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Legendary Car Customizer Created Hollywood StarsAired January 5, 2001 - 4:51 p.m. ET
THIS IS A RUSH TRANSCRIPT. THIS COPY MAY NOT BE IN ITS FINAL FORM AND MAY BE UPDATED.
JOIE CHEN, CNN ANCHOR: Even if you're a big fan of movies and TV, the name George Barris may not mean much to you. But George Barris is a star maker.
CNN's Jim Moret explains.
JIM MORET, CNN CORRESPONDENT (voice over): Such passion for an automobile is typically only seen in the movies, but for the man who built that dream car for "Grease," the passion is real. George Barris is a pop culture legend who's designed vehicles for movies and television for 50 years.
GEORGE BARRIS, BARRIS KUSTOM PRODUCTIONS: Well, I found out one thing: that people, the public in general, everywhere in the world, loves automobiles.
MORET: So does Barris. As a child, he toyed with model cars. But by the time he was a teenager he was building the real thing.
BARRIS: Back in the early days is when we were really pioneering customizing and hot rods. We were kind of considered the militants, because we'd take hot rods and we'd go out and race in the streets, and that means the cops would have to chase us.
MORET: When the filmmakers of the 1950s flick "Hot Rod Girl" needed a cool set of wheels for the title character and her pals, they sought out Barris. That movie, and a number of other hot-rod-titled films of the time, jump-started Barris' Hollywood career.
He built James Dean's road racer from "Rebel Without a Cause." In the 1960s, the fad of customizing cars with vibrant colors, fins and flares captured the attention of journalist Tom Wolfe, who wrote about Barris' creations in "The Kandy-Kolored Tangerine-Flake Streamline Baby."
BARRIS: He said, you're a Picasso of automobiles; you do to automobiles what he would do on either canvas or clay.
MORET: His career shifted into high gear, and Barris-built cars burst onto the small screen.
BARRIS: He put together the Green Hornet's "Black Beauty"; designed "The Beverly Hillbillies"' jalopy; and created "The Munsters"' family coach.
(BEGIN VIDEO CLIP, "THE MUNSTERS")
UNIDENTIFIED ACTRESS: How do you like it, Herman? I had it customized just for you.
(END VIDEO CLIP, "THE MUNSTERS")
MORET: In 1964, Barris had four weeks to create the skull and spider-strewn vehicle. It cost about $27,000 then. Barris says it would cost $187,000 today.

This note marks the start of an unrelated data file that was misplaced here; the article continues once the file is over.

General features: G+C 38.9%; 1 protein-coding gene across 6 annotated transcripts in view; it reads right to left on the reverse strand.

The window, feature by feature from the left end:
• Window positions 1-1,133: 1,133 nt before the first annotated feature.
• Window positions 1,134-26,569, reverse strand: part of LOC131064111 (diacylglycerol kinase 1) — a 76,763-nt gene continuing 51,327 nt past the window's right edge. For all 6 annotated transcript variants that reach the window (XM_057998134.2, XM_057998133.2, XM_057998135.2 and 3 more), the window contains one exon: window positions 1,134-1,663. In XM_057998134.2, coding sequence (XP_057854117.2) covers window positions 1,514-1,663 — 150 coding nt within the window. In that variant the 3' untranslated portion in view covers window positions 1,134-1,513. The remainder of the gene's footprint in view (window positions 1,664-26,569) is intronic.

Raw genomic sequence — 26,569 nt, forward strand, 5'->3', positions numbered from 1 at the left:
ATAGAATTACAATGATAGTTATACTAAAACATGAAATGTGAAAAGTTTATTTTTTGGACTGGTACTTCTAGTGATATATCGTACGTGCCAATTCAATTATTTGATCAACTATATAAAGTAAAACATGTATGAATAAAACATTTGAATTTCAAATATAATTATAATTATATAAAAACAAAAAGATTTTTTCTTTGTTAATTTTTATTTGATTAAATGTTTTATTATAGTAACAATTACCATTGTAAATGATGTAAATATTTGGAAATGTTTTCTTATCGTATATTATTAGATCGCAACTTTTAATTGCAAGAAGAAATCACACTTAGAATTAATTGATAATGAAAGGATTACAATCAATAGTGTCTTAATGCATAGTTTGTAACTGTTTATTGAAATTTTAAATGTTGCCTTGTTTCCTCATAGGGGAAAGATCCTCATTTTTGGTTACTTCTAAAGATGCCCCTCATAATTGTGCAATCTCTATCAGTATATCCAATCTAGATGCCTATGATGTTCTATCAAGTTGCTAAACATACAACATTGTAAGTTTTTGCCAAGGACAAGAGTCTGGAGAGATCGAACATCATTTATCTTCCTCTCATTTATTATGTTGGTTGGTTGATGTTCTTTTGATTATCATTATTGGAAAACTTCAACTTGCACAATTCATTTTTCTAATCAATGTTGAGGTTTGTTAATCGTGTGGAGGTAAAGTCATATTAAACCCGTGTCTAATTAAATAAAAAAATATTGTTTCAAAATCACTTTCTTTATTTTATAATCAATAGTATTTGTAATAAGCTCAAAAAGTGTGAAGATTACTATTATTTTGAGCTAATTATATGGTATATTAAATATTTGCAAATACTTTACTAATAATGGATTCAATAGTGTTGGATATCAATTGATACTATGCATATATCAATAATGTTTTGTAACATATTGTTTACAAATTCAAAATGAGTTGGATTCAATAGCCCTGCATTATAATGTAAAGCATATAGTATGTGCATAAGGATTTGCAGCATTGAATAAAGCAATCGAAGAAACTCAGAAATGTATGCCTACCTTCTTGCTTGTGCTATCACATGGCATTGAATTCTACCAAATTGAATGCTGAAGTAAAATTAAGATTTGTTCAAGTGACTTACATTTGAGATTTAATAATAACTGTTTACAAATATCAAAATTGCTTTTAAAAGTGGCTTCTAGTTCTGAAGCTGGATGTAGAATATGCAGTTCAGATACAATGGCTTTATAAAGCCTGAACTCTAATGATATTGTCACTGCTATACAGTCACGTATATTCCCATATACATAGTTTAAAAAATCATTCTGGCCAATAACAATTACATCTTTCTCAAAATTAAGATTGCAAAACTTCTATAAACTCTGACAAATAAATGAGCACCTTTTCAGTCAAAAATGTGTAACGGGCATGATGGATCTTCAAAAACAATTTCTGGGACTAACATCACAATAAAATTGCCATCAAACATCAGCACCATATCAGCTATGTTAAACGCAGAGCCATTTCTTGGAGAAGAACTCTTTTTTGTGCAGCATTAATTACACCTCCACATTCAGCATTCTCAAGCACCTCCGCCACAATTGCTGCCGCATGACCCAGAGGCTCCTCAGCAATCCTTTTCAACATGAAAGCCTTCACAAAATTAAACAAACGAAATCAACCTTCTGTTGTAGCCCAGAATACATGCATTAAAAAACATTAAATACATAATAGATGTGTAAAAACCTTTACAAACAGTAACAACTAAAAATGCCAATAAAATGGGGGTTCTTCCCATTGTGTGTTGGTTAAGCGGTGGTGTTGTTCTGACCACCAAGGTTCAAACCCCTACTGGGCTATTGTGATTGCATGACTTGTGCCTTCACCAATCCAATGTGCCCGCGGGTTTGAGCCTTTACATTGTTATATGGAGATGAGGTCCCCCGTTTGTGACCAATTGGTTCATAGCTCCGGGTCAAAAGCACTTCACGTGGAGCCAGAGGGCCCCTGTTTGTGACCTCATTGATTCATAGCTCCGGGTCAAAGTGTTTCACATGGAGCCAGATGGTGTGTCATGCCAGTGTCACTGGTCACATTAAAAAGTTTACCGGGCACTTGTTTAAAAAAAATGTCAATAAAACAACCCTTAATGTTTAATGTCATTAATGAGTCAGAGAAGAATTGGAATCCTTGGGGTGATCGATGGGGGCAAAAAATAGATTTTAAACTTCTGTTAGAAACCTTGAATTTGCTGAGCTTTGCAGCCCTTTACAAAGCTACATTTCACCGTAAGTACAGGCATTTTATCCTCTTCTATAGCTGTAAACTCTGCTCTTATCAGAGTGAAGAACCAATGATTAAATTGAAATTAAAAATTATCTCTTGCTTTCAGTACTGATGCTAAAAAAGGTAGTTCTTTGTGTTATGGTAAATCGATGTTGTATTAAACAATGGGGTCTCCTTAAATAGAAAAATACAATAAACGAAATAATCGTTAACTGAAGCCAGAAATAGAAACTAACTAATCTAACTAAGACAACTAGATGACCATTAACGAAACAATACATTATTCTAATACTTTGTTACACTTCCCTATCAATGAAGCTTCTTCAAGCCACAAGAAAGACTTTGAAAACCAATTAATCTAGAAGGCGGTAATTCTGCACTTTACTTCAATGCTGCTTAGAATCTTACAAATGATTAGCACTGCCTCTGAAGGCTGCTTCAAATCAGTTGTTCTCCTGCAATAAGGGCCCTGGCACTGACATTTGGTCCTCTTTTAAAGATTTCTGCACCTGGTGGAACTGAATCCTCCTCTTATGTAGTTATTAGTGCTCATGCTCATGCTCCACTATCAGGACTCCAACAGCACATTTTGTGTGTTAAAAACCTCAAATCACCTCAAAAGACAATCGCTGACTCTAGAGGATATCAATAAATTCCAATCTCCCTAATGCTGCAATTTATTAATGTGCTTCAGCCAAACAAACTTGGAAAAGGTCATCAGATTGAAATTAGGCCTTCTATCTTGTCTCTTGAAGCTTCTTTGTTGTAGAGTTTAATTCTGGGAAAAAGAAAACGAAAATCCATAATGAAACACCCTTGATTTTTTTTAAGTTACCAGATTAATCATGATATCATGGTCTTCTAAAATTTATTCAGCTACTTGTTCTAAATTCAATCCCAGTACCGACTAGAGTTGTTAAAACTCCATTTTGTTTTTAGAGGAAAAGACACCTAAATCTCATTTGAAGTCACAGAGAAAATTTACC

(on camera): This really underscores one of your philosophies: not just a great looking car, but it has to run?
BARRIS: It has to run. Not only does it have to run, it has to portray what the family has to do. This is kiki (ph), goofy, three Model-Ts in one, 10 carburetors out of a big Ford engine.
MORET (voice-over): His crowning achievement was transforming this 1955 Lincoln Futura.
(on camera): This, you said, is probably the most famous car ever built?
BARRIS: Without a doubt, this is the No. 1 car worldwide.
MORET (voice-over): Barris was the brains behind the original batmobile from the 1960s television series.
BARRIS: We push this lever and oil would go out of the back so it would skid the Joker out. Push this one here and nails would come out so the Riddler wouldn't catch us.
MORET: But what the crime-fighting car didn't have got Barris into trouble while driving it for an appearance in Fargo, North Dakota. The batmobile was impounded because it was missing windshield wipers and taillights. Barris says a judge threw out the case and scolded the arresting officer.
BARRIS: He said, Wilbur -- he said -- do you know what you did? He says, you've impounded the batmobile and you've thrown Mr. Barris in jail. I'm now demoting you to a dog catcher.
MORET: Barris transformed stock cars into stunt cars. The general lee in "Dukes of Hazard."
A cartoon served as his blueprint for the real-life Flinstonemobile. He made what appeared to be driver-less Ford Explorers for "Jurassic Park," a trick he learned when building Kitt, the driving force of "Knight Rider."
BARRIS: They become stars. They become a functional piece that has to act, that has to perform, that has to entertain.
MORET: In the 1970s, Barris branched out and produced a half- dozen movies, including "Mag Wheels," in which he plays the king of customizers -- in other words, himself.
Barris' custom car shop is in north Hollywood. On this day, they were shining Harrison Ford's cruiser from "American Graffiti." Fine- tuning it for an exhibit at the Petersen Automotive Museum because Barris' shop is not open to the public.
Hundreds of posters and photos representing Barris' life's work line the walls, thousands more are in boxes, including photos of celebrities who asked Barris to make cars for them, including Marilyn Monroe. Barris customized Liberace's finely-tuned Caddie, Farrah Fawcett's foxy-Vette, Zsa Zsa Gabor's gold-plated Rolls Royce and Bob Hope's look-alike golf cart.
BARRIS: Even commercial companies, for the exposure, for advertising their products, found out that automobiles, or wheels, play an important part, like the weinermobile was the Oscar Meyer's.
MORET: Yes, Barris restored the weinermobile in the '50s. He manufactured the Pokemon beetle in the '90s. And he once created a van with a nine-foot Coppertone lotion bottle that talked.
BARRIS: It says, "I'm Mr. Coppertone. Would you like to have some Coppertone?" He puts the two arms and he goes squirt, squirt, squirt. He squirts Coppertone all over the girl so she can get a tan.
MORET: Now in his 70s, Barris still collects toy cars, many based on life-sized classics he built. Even with so many cars under his belt, he has no favorite.
BARRIS: My favorite is the challenge; the challenge of actually creating something that entertains a person.
Very quiet car, huh?
MORET: Jim Moret, CNN, Los Angeles.
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